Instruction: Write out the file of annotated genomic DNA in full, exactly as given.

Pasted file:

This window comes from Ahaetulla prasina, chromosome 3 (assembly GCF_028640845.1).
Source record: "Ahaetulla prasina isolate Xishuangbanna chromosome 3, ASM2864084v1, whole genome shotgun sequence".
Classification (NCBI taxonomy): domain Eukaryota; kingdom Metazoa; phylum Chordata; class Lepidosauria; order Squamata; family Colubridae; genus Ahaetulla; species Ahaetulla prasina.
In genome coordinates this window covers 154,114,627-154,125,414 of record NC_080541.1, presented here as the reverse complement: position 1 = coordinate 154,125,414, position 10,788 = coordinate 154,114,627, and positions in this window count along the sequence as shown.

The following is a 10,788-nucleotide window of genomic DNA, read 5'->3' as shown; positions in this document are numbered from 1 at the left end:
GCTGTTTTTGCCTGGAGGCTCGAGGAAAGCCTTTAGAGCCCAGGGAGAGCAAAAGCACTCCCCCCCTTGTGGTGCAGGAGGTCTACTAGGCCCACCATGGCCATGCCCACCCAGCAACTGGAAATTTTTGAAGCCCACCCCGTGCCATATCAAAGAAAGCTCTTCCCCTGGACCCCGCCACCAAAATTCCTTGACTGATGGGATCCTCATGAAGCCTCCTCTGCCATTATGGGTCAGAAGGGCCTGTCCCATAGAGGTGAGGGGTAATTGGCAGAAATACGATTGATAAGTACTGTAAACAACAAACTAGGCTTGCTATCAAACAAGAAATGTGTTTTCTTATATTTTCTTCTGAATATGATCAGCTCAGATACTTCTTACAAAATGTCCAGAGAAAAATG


This window comes from Ahaetulla prasina, chromosome 3 (assembly GCF_028640845.1).
Source record: "Ahaetulla prasina isolate Xishuangbanna chromosome 3, ASM2864084v1, whole genome shotgun sequence".
Classification (NCBI taxonomy): domain Eukaryota; kingdom Metazoa; phylum Chordata; class Lepidosauria; order Squamata; family Colubridae; genus Ahaetulla; species Ahaetulla prasina.
In genome coordinates this window covers 154,114,627-154,125,414 of record NC_080541.1, presented here as the reverse complement: position 1 = coordinate 154,125,414, position 10,788 = coordinate 154,114,627, and positions in this window count along the sequence as shown.

The following is a 10,788-nucleotide window of genomic DNA, read 5'->3' as shown; positions in this document are numbered from 1 at the left end:
GCTGTTTTTGCCTGGAGGCTCGAGGAAAGCCTTTAGAGCCCAGGGAGAGCAAAAGCACTCCCCCCCTTGTGGTGCAGGAGGTCTACTAGGCCCACCATGGCCATGCCCACCCAGCAACTGGAAATTTTTGAAGCCCACCCCGTGCCATATCAAAGAAAGCTCTTCCCCTGGACCCCGCCACCAAAATTCCTTGACTGATGGGATCCTCATGAAGCCTCCTCTGCCATTATGGGTCAGAAGGGCCTGTCCCATAGAGGTGAGGGGTAATTGGCAGAAATACGATTGATAAGTACTGTAAACAACAAACTAGGCTTGCTATCAAACAAGAAATGTGTTTTCTTATATTTTCTTCTGAATATGATCAGCTCAGATACTTCTTACAAAATGTCCAGAGAAAAATG